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Marketing Green Products: Customers Weigh In

June 10, 2011

What comes to mind when you hear the “green” message in a product pitch – aside from the altruistic impression?    Don’t you also occasionally worry if there will be trade-offs in terms of product effectiveness, price, convenience, performance, or all the other usual reasons we tend to prefer one product over a competing product?   Consumers are understandably skeptical after experiencing the false-economy hypocrisy of:  

  • low-flow toilets that require additional flushes, negating water savings
  • compact flourescent (cf) bulbs that deliver suboptimal light and, if broken, expose you to mercury
  • low-flow shower heads that require longer showers to rinse shampoo away
  • energy-conserving clothes dryers that require longer cycles to actually dry clothes
  • smaller water bottle caps (70% of water bottles never get recycled)

For antidotes, visit

Lessons from the Auto Industry

Folks in the auto industry get this.   They readily admit that hybrid and electric vehicles are currently too expensive to compete with internal combustion autos.  They know price is a looming issue in buying decisions.  Big dollars are at stake here, and the sticking point is the cost of lithium batteries.  When the production of lithium batteries increases in volume, then the price can then drop to more reasonable ranges.  The auto industry is now focusing on ways to reduce the cost of those batteries.  They are facing the problem head-on.  Independent researchers, too, are making geat progress.

Every day we hear about “green” products that aren’t catching on.  What are all these “green” product messages doing wrong – or more politely, what could we be doing better?  Are we ignoring customer concerns?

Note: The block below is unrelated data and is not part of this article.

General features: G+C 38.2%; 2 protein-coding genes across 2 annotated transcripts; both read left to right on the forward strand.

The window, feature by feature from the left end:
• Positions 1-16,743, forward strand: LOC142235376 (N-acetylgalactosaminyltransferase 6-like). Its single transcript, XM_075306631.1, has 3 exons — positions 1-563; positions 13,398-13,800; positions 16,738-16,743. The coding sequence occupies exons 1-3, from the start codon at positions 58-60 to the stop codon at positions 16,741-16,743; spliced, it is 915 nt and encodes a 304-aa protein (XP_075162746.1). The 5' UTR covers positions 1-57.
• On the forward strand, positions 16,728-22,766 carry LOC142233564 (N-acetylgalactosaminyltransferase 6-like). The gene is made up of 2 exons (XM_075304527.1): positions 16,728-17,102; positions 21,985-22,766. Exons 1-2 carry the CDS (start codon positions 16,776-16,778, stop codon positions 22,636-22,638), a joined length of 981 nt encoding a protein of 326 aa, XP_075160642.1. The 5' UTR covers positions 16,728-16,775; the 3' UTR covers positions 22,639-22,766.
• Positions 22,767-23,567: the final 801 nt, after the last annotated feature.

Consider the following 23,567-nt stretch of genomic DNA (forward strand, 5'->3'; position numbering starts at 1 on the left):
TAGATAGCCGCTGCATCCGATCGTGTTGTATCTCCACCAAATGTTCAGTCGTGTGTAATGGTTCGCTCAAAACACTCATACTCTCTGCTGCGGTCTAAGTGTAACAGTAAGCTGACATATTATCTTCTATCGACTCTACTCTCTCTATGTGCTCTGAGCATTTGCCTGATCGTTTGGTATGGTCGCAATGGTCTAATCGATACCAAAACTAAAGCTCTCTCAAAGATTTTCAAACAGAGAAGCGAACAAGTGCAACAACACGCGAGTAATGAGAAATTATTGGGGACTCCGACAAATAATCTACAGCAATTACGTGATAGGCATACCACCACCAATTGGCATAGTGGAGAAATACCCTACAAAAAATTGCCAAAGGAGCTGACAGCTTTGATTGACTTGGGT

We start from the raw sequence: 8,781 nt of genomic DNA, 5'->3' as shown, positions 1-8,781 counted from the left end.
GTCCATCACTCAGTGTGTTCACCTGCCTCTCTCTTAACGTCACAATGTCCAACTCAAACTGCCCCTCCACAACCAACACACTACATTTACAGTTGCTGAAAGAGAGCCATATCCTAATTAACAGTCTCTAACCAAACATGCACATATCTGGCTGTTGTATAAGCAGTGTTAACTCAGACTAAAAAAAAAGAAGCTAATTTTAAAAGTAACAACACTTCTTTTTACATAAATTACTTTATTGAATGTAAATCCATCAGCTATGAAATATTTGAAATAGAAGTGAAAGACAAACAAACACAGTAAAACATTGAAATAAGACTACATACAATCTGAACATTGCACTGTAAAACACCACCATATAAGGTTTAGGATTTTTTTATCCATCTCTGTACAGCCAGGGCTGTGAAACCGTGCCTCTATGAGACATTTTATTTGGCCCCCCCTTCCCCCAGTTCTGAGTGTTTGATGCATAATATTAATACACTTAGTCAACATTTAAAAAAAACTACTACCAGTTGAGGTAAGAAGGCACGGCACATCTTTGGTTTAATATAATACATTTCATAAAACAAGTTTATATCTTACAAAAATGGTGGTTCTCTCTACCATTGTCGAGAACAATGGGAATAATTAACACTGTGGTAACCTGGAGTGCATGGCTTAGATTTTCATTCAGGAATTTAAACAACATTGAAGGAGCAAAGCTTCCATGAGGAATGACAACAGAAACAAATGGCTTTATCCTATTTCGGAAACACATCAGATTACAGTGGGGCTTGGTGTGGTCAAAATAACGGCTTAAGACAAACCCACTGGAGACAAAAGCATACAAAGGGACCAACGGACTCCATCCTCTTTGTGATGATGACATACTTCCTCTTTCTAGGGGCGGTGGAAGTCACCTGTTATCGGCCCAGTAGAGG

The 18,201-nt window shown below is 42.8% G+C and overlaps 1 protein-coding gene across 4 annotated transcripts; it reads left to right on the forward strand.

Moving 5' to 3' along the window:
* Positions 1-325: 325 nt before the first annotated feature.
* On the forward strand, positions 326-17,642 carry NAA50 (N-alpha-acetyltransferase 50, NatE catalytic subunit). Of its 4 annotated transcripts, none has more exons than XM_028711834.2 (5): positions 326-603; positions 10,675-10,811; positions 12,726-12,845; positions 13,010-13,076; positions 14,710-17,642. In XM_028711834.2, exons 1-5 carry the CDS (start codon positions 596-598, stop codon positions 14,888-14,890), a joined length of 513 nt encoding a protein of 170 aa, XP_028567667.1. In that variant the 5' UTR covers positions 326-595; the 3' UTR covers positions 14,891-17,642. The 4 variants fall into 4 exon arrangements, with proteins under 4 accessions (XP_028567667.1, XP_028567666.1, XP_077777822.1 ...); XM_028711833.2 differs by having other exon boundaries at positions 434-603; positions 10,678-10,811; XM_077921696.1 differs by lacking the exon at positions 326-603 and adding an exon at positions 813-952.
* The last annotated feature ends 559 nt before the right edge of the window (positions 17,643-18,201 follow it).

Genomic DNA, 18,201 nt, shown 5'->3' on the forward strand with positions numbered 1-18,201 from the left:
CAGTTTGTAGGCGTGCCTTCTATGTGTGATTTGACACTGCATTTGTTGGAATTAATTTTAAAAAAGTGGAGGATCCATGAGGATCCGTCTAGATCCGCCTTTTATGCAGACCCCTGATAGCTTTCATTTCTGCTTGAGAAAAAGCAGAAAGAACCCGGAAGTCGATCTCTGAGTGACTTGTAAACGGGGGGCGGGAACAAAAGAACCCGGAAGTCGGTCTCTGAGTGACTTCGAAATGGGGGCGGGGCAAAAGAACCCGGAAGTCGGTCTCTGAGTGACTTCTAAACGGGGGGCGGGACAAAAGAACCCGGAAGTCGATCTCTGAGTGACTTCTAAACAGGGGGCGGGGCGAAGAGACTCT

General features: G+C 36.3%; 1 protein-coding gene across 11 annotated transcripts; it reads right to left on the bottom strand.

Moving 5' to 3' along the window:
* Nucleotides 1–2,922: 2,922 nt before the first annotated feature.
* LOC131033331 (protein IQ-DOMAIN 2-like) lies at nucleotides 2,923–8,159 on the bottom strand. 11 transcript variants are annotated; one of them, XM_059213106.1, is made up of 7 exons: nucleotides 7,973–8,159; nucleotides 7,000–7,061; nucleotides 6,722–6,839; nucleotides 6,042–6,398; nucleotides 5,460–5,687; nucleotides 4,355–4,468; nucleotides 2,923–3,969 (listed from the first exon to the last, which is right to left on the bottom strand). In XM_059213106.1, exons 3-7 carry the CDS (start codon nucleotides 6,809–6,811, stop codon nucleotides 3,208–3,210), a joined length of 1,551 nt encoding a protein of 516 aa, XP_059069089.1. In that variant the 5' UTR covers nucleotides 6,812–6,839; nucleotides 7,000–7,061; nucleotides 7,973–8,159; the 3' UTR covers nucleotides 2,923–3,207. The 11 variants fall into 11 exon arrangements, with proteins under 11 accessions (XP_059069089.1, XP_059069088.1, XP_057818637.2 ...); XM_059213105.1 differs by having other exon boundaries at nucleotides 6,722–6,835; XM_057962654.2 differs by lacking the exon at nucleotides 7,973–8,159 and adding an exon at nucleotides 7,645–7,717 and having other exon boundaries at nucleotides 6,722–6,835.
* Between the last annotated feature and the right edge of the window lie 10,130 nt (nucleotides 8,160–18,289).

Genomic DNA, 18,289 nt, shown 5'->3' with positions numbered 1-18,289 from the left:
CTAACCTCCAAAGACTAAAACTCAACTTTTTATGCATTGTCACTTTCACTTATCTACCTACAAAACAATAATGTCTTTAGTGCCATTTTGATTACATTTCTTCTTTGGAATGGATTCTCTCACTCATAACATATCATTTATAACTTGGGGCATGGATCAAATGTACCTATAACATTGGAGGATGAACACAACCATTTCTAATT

Madison Avenue Does Our Homework

The good people at venerable NYC media agency Ogilvy Earth have taken on the task of surveying thousands of consumers to determine how Ogilvy’s clients – which include many major brands – could do a more effective job of selling “green” products.   They’ve even generously made the information available to us all.   Thanks, OE!

Here are some findings, paraphrased from their study.   These results are summarized from actual surveys of thousands of people, proving that public perception is everything; no matter how far it may seem from the truth, it’s the elephant in the living room that must be addressed.  We could whistle along hoping people buy because of our altruistic “green” message, but we all know hope is not a strategy.   You cannot succeed by ignoring objections.   So, let’s examine the objections,  OE’s findings, and the implications for us all.

What’s Wrong with Green Marketing Today

According to the survey respondents, Green Marketing fails to close the “green” gap, instead cementing it by making Green behavior seem too difficult and costly from a practical, financial and social standpoint.   Green behavior is also often perceived as a combination of elitist, feminine and hippie.

According to the survey responses, consumers would rather buy from a trusted, familiar brand name than from a seemingly specialized, so-called “green” manufacturer.  Put simply: given the choice, most people would rather fit in than stand out.

Green Marketing’s New Marching Orders

Here, at a high level, are Ogilvy Earth’s recommendations:

  • Resist the urge to make Green feel cool or different
  • Position Green products as normal purchases
  • Eliminate Green product price barriers any way possible
  • Make Green products more male-friendly (!)
  • Ditch the altruistic Green marketing message
  • Appeal to consumers’ enjoyment of the product
So, it would appear Green marketing is the wrong emphasis.  We should first compete on the usual bases – of price, effectiveness, and convenience.   Green benefits, as important as they are, should be positioned as additional differentiators, but not the focal point of the marketing message.
 There is much more to learn from the Ogilvy Earth green marketing study, so check it out when you have a chance, and if you find that the information saves you from expensive marketing mis-steps, say thanks!
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